KIEV, Ukraine (Dec. 27)
Could Ukraine’s protracted presidential campaign become a turning point not just for the country’s democratic development but even for the identity of its Jewish community? “I’m an ethnic Jew and a part of the Ukrainian nation,” said Mikhail Frenkel, a Jewish journalist in Kiev.
“What we see today is the process of consolidation of the Ukrainian nation,” he said predicting that many Jews will be part of this process.
In a country that has seen hundreds of years of anti-Semitism — and where the concept of a multicultural identity is only beginning to make inroads — this concept is nothing short of revolutionary.
The opposition candidate, Viktor Yuschenko, claimed victory after earning an estimated 52 percent in Sunday’s revote. The campaign awakened Ukrainian society like no other development in the nation’s post-Communist history, leading to unprecedented civil protest in a country previously regarded as one of the most socially and politically stable countries of the former Soviet Union.
Particularly in Kiev and the major cities in Western Ukraine, Jews joined other Ukrainians in supporting the masses who took to the streets after the original presidential runoff Nov. 21, demanding free and fair elections and an end to cronyism.
“To be a Jew in modern Ukraine should mean to support the movement against the old corrupted regime, to support democracy and freedom of choice,” said Rudolf Mirsky, a Holocaust historian in Lvov.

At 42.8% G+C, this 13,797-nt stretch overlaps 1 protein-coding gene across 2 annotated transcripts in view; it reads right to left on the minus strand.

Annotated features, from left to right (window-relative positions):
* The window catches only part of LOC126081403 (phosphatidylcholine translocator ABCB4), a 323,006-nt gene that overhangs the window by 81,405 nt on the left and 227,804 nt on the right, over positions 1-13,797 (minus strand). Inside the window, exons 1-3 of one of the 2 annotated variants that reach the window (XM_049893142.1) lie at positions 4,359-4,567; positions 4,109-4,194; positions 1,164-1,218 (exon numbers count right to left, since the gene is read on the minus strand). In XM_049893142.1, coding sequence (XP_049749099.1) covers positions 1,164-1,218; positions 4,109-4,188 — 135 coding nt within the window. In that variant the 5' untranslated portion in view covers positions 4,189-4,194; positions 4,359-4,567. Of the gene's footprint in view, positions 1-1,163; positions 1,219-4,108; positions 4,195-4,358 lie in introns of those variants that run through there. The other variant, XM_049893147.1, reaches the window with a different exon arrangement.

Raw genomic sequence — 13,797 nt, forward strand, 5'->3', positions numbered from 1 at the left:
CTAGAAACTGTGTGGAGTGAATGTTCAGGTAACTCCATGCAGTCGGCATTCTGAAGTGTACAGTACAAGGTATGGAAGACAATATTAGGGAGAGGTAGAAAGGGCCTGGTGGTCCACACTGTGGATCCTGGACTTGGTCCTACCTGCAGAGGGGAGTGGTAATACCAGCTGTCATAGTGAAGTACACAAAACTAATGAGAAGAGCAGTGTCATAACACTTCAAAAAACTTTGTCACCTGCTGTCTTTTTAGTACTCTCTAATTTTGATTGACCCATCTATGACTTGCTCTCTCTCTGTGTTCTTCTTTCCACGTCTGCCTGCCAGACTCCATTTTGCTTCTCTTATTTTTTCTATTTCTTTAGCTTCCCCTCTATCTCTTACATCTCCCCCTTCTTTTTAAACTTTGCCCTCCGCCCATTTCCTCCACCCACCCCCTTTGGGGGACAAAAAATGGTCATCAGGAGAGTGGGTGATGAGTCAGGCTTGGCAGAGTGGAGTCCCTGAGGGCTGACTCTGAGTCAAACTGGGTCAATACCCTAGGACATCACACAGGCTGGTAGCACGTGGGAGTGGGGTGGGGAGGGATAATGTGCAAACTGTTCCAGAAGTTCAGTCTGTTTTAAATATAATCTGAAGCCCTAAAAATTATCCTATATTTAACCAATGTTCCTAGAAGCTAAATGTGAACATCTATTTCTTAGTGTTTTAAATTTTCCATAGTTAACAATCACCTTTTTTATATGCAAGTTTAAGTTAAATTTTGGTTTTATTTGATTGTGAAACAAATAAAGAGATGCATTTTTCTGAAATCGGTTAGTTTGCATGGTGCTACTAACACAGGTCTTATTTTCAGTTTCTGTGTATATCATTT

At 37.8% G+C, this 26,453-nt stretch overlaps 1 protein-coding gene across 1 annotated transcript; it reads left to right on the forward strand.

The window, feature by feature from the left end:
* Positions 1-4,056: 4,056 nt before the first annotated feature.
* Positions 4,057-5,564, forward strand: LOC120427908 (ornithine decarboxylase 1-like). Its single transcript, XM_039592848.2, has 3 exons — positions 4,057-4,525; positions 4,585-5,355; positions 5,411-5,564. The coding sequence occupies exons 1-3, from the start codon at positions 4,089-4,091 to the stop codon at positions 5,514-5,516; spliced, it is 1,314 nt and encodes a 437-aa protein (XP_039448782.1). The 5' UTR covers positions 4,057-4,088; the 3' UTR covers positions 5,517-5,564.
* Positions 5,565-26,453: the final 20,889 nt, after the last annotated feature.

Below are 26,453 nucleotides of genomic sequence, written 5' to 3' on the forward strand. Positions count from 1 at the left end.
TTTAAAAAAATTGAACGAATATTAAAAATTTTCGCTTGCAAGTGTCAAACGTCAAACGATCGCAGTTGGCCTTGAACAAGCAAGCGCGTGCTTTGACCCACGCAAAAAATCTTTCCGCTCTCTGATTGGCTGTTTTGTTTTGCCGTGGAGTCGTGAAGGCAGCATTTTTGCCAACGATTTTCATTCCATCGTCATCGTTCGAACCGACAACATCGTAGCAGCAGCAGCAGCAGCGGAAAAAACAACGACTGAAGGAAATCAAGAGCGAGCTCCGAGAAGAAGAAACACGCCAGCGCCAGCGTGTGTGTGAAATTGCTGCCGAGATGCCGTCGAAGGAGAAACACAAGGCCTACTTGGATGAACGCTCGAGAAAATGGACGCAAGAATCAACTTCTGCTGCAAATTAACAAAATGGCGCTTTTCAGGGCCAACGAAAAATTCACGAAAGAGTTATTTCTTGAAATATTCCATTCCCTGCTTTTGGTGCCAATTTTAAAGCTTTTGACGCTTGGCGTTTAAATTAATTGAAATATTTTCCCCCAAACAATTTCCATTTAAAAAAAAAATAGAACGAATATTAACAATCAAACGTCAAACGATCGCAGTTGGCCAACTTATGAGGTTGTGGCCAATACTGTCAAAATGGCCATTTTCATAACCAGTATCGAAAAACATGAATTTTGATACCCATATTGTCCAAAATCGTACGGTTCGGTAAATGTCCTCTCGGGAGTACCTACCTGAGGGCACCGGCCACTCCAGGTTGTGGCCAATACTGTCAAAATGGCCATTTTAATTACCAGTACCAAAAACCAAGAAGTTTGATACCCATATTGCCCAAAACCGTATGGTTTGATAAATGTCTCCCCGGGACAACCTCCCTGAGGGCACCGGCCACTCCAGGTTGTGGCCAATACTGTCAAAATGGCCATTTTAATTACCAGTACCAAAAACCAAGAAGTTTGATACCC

Ukraine’s previous regime, headed by President Leonid Kuchma, was tainted by widespread charges of corruption. Sunday’s revote took place after the country’s Supreme Court overturned the victory of Kuchma’s protege, Viktor Yanukovich, in the Nov. 21 vote because of fraud.
For the country’s Jews, the crisis also highlighted the complexities of Jewish identity in a community that has lived through generations of anti-Semitism.
That complexity is compounded by the fact that many Ukrainian Jews come from mixed families, said a prominent sociologist who is himself the product of a mixed marriage.
“Who am I? It is very difficult for me to answer this question,” said Yevgeny Golovaha, vice-director of the Institute of Sociology at the National Academy of Sciences of Ukraine.
“I have a Ukrainian last name, a Jewish mother and Russian father. Russian language and culture are very close to me, and I’m proud to be a citizen of Ukraine.”
Many experts agree that despite 13 years of independence, Ukrainian Jews still are best understood through the prism of their Soviet-era experience.
In many ways, the decades of persecution fostered by the Communist regime succeeded in taking away Judaism for most Jews, replacing it with the pride of belonging to the Soviet Union. That pride translated into an identity with post-Communist Russia, the country that was the major power in the USSR.
While Jewish voters in Western countries generally support liberal slogans and candidates, many Ukrainian Jews — perhaps the majority — backed Yanukovich, who campaigned under anti-liberal, populist and pro-Russian slogans.